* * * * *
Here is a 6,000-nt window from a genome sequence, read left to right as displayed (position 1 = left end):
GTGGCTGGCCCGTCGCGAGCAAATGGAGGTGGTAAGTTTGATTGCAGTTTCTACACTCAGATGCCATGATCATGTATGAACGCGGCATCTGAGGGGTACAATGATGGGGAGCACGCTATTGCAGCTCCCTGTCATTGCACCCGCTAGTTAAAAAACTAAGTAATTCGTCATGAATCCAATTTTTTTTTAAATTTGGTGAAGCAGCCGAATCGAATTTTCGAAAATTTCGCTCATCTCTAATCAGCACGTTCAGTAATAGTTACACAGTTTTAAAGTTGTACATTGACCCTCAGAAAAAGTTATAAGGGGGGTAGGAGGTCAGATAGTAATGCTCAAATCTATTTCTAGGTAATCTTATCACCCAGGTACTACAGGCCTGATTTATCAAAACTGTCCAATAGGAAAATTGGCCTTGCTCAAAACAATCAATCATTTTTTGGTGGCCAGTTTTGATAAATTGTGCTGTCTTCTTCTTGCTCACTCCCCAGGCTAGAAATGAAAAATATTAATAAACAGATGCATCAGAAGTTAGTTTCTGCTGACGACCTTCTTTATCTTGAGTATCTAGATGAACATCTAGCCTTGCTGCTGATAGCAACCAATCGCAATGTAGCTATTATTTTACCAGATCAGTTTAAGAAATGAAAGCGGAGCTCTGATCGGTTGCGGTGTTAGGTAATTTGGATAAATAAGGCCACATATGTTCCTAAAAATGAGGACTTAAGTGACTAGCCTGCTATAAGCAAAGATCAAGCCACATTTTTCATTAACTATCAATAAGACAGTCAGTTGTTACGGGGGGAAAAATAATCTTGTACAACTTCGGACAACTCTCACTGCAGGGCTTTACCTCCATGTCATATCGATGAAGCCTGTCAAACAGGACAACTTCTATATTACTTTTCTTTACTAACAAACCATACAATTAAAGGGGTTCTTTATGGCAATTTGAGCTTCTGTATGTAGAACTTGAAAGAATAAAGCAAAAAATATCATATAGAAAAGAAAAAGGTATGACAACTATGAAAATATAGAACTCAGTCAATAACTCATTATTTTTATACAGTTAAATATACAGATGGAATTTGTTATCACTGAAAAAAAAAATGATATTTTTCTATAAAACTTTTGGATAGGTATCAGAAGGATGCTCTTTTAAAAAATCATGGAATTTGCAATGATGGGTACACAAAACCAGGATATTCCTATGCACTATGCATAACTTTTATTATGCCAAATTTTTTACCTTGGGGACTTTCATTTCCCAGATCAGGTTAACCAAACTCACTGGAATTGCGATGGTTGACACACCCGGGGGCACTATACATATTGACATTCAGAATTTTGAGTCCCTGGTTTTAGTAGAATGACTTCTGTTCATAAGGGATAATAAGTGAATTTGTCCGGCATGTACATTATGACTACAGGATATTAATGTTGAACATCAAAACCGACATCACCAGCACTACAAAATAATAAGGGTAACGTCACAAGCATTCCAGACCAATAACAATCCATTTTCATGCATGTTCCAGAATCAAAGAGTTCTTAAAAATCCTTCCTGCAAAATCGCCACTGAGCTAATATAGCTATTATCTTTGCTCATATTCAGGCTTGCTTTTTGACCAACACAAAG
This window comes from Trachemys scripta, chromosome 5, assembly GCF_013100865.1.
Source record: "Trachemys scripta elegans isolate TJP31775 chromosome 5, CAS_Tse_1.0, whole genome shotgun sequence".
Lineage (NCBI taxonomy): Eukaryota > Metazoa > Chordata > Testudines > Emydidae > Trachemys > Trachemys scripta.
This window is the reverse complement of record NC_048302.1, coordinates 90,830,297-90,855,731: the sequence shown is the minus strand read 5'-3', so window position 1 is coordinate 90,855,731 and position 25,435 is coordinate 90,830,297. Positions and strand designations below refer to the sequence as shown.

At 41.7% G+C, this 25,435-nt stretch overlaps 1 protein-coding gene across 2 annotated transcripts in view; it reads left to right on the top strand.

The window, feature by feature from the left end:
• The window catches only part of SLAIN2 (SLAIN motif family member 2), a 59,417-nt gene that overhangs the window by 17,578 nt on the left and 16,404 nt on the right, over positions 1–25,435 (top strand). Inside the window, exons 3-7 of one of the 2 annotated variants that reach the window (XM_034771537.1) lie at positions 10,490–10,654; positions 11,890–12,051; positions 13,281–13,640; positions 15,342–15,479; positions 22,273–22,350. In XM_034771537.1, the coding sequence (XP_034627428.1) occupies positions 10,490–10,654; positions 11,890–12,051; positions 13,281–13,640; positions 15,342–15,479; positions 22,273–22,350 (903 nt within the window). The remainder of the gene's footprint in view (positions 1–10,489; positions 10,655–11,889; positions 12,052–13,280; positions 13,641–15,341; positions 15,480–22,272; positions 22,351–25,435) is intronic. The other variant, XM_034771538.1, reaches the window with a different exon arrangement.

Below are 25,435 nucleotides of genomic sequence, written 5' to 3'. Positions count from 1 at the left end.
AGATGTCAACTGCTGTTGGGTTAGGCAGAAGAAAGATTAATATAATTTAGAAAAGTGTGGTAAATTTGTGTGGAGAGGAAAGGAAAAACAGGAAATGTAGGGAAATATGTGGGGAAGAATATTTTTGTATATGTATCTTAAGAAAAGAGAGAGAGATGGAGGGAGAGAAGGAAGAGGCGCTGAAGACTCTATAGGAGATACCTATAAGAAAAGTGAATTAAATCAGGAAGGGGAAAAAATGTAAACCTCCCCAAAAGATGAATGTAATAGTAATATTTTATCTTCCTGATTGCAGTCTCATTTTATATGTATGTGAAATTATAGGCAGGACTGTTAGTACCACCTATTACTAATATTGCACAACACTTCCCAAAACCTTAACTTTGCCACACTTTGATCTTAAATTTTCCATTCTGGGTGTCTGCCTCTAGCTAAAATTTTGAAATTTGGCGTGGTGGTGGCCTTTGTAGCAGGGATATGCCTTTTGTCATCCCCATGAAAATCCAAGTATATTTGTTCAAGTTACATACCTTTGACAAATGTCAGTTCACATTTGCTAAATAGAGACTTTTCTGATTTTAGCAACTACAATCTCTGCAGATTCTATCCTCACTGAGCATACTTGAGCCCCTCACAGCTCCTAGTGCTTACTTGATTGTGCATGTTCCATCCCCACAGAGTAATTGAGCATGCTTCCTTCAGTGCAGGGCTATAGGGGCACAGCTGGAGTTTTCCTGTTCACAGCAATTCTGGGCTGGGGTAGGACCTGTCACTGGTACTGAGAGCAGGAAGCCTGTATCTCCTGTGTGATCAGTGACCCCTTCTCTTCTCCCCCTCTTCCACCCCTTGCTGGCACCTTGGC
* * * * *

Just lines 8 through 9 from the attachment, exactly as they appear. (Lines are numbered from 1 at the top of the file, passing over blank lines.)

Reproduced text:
The window, feature by feature from the left end:
• The window catches only part of SLAIN2 (SLAIN motif family member 2), a 59,417-nt gene that overhangs the window by 17,578 nt on the left and 16,404 nt on the right, over positions 1–25,435 (top strand). Inside the window, exons 3-7 of one of the 2 annotated variants that reach the window (XM_034771537.1) lie at positions 10,490–10,654; positions 11,890–12,051; positions 13,281–13,640; positions 15,342–15,479; positions 22,273–22,350. In XM_034771537.1, the coding sequence (XP_034627428.1) occupies positions 10,490–10,654; positions 11,890–12,051; positions 13,281–13,640; positions 15,342–15,479; positions 22,273–22,350 (903 nt within the window). The remainder of the gene's footprint in view (positions 1–10,489; positions 10,655–11,889; positions 12,052–13,280; positions 13,641–15,341; positions 15,480–22,272; positions 22,351–25,435) is intronic. The other variant, XM_034771538.1, reaches the window with a different exon arrangement.